I wasn't sacked as Pope, insists Benedict in letter
Almost a year to the day since his historic resignation, Pope Emeritus Benedict XVI has denied that he came under pressure within the Vatican to quit.
In a rare public statement, the 86-year-old former pontiff insisted he had freely taken the decision to become the first pope since the Middle Ages to resign the seat of St Peter, in a move that shocked the Catholic Church and made headlines around the world.
There was intense speculation that his resignation was prompted by deep dismay over a scandal in which his butler stole confidential Vatican documents which were leaked to the press and revealed corruption, nepotism and mud-slinging at the heart of the Holy See.
"There isn't the slightest doubt about the validity of my resignation from the Petrine ministry," Benedict wrote in a letter to 'La Stampa', an Italian newspaper, in reply to questions by the paper's Vatican correspondent.
It was on February 28 last year that Benedict left the Vatican for the last time as pope and was flown in a white Italian air force helicopter to Castel Gandolfo, a papal summer residence outside Rome.
Benedict also addressed an argument put forward recently by a prominent Catholic writer that he had not in fact resigned of his own volition and that he therefore technically remained pope, meaning that the election of Pope Francis last March was invalid.
Antonio Socci, an Italian journalist and commentator on Catholic issues, suggested recently in 'Libero', a conservative Italian newspaper, that Benedict was persuaded to resign by a faction of cardinals who were opposed to him.
"The only condition for the validity is the full freedom of the decision. Speculation about its invalidity is simply absurd," Benedict wrote in his letter.
His unprecedented decision to resign – which he announced in Latin during an obscure Vatican gathering on February 11 – pitched the Holy See into unchartered waters.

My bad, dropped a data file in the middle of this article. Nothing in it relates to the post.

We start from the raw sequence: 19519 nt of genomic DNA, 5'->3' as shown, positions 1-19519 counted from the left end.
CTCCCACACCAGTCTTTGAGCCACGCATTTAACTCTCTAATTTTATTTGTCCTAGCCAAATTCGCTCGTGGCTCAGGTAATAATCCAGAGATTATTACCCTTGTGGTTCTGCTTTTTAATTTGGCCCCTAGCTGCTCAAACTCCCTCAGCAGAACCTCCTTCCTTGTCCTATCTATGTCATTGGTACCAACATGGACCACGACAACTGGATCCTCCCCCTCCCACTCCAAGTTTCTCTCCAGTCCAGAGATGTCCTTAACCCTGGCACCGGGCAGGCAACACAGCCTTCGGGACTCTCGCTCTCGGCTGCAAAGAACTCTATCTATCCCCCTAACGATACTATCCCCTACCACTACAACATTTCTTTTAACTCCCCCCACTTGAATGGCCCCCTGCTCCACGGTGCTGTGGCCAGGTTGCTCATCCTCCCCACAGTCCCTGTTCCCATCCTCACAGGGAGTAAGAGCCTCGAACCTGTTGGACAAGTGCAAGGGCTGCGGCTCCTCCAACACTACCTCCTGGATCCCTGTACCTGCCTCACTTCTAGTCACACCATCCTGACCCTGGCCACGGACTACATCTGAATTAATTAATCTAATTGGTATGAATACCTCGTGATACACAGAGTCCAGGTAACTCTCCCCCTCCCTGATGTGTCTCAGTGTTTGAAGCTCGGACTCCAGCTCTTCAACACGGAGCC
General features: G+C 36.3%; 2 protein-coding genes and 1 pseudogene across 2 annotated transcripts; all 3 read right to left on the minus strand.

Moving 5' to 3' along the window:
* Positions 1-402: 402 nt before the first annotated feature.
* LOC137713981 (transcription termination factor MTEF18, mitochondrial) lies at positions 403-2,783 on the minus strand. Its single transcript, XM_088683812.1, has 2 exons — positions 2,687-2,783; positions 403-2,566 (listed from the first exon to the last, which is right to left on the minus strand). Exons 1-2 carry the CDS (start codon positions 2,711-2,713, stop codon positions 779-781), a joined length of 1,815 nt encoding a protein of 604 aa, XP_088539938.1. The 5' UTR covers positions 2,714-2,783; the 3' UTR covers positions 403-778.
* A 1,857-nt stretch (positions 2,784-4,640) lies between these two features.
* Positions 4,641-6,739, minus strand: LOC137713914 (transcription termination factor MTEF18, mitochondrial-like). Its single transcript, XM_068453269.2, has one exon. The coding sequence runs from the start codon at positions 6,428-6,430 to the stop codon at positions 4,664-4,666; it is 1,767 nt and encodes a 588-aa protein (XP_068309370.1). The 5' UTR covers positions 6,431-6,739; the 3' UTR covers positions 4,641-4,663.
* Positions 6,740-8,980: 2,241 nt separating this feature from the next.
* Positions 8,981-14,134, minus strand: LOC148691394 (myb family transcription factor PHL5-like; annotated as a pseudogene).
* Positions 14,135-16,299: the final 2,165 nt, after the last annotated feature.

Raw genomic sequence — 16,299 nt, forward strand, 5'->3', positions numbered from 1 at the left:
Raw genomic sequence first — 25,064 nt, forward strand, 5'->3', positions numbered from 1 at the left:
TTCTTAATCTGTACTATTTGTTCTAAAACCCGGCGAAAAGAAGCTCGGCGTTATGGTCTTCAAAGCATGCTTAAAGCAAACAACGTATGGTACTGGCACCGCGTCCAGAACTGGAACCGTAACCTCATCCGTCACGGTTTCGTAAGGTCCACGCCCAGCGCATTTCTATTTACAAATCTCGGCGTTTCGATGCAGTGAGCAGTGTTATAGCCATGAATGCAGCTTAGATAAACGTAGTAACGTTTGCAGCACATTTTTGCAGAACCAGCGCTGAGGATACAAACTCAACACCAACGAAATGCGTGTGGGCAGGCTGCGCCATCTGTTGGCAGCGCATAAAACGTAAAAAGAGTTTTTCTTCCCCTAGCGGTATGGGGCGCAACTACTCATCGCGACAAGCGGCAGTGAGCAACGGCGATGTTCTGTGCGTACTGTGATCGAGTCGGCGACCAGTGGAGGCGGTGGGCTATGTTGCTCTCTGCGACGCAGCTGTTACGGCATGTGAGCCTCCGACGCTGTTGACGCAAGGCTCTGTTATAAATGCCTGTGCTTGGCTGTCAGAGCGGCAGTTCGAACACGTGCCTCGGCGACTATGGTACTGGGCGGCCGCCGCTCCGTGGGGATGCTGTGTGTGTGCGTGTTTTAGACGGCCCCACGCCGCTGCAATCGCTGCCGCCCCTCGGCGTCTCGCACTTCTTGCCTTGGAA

It raised questions about how the Vatican would deal with a retired pope, where he would live, how he would be addressed and what he would wear, amid concerns that Benedict could become a sort of shadow pope and a lightning rod for dissatisfaction with his successor.
In his letter, Pope Benedict defended his decision to continue wearing the white cassock and white skull cap of the papacy, saying that it should not be interpreted as a sign that he wanted to still be regarded as the pope. "I continue to wear the white cassock and kept the name Benedict for purely practical reasons. At the moment of my resignation there were no other clothes available.
Benedict has rarely been seen in public since his resignation, but made an exception last Saturday when he turned up in St Peter's Basilica for a ceremony in which Pope Francis appointed 19 new cardinals.
The former pope joined cardinals clad in vivid scarlet cassocks in the front row of the basilica. He embraced Pope Francis at the start of the ceremony.
Cardinal Vincent Nichols said he did not think it was particularly unusual that the Pope Emeritus had attended the ceremony. "He's doing exactly what he said he would, which is devoting himself to praying for the church and living a life of prayerful seclusion," the archbishop said during a press conference.
Benedict lives in a former convent within the walls of the Vatican, spending his days praying, reading, caring for his pet cats, walking in a small garden and playing the piano. (©Daily Telegraph, London)